Molly Brown is a famous historical figure in Colorado for being a socialite, philanthropist and an activist. Nationwide, she is known as “The Unsinkable Molly Brown” because she survived the RMS Titanic when it sunk in 1912 and demanded that her lifeboat, Lifeboat 6, go back to look for survivors.
Denver, Colorado’s Historic Denver, Inc. saved Molly Brown’s house from demolition in 1970 and has since been restored. The Molly Brown House Museum is located just minutes walking distance away from the State Capitol in Downtown Denver. They offer 45-minute tours where visitors learn about Molly Brown’s life and the roles she played helping with women’s rights through establishing Colorado’s chapter of National American Women’s Suffrage Associations.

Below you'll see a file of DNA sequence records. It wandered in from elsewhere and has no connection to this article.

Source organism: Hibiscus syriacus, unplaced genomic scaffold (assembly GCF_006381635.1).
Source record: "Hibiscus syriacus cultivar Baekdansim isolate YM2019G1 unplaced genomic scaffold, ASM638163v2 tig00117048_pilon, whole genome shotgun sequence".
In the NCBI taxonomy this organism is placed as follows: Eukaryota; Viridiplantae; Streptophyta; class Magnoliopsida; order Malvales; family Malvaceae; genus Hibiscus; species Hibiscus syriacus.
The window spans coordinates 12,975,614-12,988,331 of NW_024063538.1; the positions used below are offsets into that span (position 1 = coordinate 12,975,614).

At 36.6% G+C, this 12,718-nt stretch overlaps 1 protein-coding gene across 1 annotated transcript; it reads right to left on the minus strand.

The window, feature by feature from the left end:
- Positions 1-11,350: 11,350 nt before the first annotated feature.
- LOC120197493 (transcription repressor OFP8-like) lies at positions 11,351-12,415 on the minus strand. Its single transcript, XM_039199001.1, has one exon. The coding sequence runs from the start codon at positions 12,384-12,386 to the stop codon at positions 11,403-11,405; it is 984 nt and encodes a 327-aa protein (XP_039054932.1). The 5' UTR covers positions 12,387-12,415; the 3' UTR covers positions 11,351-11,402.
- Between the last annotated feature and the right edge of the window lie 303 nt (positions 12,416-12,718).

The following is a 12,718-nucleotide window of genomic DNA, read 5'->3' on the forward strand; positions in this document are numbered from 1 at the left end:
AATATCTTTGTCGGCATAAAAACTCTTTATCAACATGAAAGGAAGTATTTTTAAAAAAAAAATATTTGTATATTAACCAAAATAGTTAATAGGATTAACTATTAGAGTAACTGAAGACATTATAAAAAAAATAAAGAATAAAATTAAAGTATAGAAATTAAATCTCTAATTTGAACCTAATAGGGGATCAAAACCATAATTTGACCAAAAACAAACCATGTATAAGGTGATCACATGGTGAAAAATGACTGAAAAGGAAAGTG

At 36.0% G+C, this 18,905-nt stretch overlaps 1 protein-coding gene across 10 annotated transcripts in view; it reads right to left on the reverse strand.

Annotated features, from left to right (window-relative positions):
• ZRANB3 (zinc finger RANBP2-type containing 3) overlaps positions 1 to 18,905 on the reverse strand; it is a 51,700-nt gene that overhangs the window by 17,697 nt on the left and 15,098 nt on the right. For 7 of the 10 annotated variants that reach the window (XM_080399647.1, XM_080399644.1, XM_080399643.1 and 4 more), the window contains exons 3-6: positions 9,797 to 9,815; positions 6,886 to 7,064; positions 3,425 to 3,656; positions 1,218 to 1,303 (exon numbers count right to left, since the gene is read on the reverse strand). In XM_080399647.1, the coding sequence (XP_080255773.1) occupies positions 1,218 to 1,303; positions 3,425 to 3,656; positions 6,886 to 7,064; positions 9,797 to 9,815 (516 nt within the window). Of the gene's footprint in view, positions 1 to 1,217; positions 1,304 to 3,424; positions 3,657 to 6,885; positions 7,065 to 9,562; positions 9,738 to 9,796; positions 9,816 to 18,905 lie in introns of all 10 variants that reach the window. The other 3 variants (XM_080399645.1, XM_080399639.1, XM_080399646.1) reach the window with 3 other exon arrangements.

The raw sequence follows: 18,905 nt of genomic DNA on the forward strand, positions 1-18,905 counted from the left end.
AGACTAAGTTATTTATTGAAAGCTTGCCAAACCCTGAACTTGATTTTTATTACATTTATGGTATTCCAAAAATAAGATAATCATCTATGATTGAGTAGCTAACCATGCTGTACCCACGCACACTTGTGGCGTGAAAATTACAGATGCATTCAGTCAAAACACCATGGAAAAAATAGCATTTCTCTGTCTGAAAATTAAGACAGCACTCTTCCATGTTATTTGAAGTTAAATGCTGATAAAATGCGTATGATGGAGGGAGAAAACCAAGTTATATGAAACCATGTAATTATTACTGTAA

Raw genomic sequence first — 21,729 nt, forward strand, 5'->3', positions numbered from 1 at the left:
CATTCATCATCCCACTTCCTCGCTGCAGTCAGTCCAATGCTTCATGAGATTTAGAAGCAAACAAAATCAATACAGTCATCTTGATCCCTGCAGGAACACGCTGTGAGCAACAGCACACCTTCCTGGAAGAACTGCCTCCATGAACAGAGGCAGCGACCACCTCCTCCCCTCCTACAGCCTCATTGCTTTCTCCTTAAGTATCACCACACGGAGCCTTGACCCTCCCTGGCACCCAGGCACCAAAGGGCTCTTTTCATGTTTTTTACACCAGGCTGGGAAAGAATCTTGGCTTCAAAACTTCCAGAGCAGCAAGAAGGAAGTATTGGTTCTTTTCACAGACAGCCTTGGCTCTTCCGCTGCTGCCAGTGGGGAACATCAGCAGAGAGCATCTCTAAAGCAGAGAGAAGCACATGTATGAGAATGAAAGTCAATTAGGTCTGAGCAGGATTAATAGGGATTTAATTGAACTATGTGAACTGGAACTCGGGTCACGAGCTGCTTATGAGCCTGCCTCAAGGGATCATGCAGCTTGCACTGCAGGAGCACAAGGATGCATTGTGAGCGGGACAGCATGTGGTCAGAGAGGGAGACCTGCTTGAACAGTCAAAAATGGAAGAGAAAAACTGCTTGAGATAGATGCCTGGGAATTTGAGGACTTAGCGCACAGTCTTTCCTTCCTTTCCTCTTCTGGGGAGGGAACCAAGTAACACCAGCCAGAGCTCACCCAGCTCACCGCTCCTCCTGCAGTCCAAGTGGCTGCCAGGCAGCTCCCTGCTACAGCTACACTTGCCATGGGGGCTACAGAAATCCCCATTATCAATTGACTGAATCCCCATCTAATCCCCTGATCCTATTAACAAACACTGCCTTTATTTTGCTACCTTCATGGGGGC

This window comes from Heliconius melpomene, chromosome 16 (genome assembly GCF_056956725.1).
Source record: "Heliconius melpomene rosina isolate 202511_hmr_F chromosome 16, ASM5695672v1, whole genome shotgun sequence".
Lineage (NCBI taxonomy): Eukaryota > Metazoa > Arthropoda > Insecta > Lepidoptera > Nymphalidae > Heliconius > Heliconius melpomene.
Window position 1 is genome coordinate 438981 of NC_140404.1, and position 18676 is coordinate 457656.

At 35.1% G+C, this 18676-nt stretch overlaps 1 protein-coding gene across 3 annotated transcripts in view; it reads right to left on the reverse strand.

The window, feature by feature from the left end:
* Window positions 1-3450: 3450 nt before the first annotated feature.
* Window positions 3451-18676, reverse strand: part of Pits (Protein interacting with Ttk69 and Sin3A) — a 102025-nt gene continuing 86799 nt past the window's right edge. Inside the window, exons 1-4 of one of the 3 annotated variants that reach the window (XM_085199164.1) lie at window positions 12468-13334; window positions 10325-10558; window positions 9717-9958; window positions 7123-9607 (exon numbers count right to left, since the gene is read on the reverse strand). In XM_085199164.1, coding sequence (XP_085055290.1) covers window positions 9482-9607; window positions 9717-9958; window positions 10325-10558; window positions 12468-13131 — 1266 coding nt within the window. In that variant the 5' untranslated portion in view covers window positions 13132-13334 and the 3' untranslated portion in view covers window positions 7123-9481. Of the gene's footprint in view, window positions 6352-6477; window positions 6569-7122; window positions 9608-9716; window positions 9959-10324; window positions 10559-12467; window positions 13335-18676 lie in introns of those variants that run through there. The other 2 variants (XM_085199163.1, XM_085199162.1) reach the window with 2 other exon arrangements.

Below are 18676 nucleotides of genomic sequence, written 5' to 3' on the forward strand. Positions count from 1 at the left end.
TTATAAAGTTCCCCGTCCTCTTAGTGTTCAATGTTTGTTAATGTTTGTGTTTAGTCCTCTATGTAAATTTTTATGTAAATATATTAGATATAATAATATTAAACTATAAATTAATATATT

Molly Brown was born Margaret Tobin and was actually never called “Molly” during her lifetime but rather, “Maggie.” She was born to an Irish family and moved to Leadville, CO with her sister when she was 18 years old. From there, she is also famous for declaring that she married a poor man named Joseph Brown for love rather than marrying a rich man for money. Eventually, Joseph became wealthy due to his engineering efforts. This allowed Molly Brown to pursue her roles volunteering and being an activist, especially in Denver. In 1894 she became the charter member of the Denver Woman’s Club.
This is only a small part of the magnificent things that Molly Brown did during her lifetime. The Molly Brown House Museum covers almost her entire history and is a wonderful artifact of the 1880s Queen Anne Style architecture built in Denver. Take a step back in time and get to know the woman who was more than just a popular survivor of the Titanic.